Turnage: Fractured Lines; Another Set To; Silent Cities; Four-horned Fandango
WORKS: Fractured Lines; Another Set To; Silent Cities; Four-horned Fandango
PERFORMER: Christian Lindberg (trombone), Evelyn Glennie, Peter Erskine (percussion); BBC SO/Leonard Slatkin
CATALOGUE NO: CHAN 10018
This is stunning – and strongly recommended both to enthusiasts and new-music-phobics. Although Mark-Anthony Turnage is no soft-centred populist (he can be almost as hard-edged and acerbic as Birtwistle), there is still a warm core to the nervous, brittle, sometimes garish brilliance. It emerges in extraordinarily compelling lyricism – angular, but with the gritty, sensuous immediacy of the jazz giants Turnage reveres. It’s the kind of music from which you might well come away humming – if not tunes in the familiar sense, at least snatches of insidiously memorable motif or melody – and the harmonies can be ravishing.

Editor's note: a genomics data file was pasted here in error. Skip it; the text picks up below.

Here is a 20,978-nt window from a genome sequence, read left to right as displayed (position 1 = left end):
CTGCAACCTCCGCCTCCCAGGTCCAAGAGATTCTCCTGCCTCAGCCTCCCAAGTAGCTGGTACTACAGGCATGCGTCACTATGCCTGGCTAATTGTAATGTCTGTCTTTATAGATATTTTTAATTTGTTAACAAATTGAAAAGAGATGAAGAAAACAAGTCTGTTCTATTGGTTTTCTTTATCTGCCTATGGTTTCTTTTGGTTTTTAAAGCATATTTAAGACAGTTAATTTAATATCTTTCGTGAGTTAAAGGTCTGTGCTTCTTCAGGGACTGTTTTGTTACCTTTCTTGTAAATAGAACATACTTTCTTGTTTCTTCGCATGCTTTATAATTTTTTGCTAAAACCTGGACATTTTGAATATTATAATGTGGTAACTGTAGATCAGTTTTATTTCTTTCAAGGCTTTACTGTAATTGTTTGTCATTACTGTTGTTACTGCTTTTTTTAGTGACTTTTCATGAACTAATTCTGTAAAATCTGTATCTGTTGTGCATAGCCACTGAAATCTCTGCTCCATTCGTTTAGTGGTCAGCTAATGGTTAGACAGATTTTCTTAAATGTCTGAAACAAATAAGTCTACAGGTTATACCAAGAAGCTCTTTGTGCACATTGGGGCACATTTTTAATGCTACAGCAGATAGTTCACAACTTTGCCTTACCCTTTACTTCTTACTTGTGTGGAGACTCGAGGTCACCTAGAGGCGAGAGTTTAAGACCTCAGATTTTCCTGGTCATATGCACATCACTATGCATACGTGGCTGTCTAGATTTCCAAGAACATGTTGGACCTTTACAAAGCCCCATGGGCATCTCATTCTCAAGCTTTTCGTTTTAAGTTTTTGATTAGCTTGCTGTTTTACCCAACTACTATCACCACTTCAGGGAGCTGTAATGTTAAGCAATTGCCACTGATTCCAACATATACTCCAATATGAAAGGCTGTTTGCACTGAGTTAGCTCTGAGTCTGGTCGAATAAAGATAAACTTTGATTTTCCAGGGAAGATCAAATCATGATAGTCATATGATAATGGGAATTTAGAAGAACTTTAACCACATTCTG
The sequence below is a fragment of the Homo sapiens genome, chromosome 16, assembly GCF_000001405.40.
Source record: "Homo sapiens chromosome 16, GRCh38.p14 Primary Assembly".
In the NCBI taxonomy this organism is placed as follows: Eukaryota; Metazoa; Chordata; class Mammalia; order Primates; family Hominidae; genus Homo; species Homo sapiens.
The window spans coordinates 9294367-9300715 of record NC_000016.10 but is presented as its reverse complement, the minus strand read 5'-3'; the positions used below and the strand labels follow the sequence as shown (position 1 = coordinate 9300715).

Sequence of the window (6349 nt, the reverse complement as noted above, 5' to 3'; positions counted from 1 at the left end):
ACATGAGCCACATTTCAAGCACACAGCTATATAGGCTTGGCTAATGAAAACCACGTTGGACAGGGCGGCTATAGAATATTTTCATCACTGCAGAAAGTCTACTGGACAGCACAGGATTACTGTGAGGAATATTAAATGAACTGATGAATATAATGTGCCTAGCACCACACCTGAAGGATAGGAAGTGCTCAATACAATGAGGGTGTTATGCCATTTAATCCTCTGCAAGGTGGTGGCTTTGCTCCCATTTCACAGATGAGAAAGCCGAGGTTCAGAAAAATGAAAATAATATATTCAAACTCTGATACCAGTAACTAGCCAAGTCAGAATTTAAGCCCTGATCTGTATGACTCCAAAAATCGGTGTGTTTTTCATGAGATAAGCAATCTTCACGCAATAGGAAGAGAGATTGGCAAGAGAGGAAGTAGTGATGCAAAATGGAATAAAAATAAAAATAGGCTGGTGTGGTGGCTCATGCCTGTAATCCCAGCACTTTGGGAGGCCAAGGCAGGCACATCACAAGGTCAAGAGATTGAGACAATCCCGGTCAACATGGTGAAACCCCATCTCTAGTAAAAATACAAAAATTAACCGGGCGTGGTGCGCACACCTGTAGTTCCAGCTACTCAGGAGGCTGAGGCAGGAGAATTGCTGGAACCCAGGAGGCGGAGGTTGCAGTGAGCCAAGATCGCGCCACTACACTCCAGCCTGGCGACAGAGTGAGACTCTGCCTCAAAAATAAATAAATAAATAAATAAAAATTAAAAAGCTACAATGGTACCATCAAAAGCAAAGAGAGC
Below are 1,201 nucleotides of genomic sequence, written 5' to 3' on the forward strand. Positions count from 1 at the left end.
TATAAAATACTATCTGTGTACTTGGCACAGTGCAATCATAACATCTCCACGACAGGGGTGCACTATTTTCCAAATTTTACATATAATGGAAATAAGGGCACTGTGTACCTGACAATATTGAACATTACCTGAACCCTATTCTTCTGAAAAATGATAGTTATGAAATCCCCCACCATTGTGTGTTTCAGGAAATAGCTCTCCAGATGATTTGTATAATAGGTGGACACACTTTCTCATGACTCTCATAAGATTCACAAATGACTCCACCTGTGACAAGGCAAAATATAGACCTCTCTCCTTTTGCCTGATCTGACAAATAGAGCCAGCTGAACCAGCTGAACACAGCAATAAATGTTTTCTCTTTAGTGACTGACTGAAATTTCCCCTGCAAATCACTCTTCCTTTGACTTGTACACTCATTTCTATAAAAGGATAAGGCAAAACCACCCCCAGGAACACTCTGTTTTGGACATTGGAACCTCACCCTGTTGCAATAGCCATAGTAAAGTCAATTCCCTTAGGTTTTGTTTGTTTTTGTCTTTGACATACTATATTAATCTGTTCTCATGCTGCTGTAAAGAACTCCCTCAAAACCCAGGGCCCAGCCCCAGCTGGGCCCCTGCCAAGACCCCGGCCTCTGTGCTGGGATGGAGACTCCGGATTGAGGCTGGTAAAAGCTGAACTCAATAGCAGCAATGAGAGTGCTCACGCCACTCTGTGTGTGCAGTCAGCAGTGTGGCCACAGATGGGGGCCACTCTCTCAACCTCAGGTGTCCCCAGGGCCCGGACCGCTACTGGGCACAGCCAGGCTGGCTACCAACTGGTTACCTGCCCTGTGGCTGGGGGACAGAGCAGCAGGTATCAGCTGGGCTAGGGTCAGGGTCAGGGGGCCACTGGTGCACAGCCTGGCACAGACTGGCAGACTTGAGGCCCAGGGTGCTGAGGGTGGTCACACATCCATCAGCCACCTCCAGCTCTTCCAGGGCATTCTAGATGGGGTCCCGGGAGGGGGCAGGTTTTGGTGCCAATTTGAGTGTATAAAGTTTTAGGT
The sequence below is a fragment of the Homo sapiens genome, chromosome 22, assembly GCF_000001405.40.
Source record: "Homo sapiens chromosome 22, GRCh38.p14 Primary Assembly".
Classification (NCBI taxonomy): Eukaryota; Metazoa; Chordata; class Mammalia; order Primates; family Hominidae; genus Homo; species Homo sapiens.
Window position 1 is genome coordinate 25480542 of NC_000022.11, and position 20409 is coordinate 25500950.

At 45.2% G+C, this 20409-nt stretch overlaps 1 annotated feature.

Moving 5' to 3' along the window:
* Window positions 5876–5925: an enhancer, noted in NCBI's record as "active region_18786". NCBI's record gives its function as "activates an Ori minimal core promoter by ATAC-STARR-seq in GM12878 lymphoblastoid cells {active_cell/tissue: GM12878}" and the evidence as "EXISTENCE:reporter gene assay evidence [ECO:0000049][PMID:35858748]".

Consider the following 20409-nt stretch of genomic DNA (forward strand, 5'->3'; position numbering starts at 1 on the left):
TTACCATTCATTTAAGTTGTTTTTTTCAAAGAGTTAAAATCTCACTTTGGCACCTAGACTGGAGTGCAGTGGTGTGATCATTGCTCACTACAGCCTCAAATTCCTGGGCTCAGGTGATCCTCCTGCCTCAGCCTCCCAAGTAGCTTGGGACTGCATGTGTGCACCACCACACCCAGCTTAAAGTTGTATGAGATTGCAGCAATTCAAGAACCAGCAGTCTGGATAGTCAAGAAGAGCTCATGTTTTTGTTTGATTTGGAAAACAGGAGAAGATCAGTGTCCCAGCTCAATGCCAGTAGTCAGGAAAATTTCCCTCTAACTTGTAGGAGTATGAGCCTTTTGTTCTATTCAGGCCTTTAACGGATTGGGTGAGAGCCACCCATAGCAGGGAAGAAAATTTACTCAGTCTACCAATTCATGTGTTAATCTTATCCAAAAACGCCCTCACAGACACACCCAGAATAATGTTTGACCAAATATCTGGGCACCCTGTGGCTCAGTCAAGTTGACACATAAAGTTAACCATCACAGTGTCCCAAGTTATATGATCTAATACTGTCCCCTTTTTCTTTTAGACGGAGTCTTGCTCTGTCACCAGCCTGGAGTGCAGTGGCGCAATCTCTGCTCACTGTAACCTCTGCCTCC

These four pieces are tellingly contrasted. The manic humour of Another Set To (breathtaking acrobatics from trombonist Christian Lindberg) makes an effective attention-grabber; but it also prepares the ear for the more complex emotional world of Silent Cities, a response to the strange, uneasy peace of the mass graveyards of the Somme. Four-horned Fandango may be relatively direct, but then Fractured Lines is complicated, multi-layered and finally enigmatic. It’s the kind of music that demands you go back and explore further. Performances and recordings are outstanding. Turnage’s unique sound-world – as distinctive in its way as Mahler or Messiaen – springs to life on every level. Stephen Johnson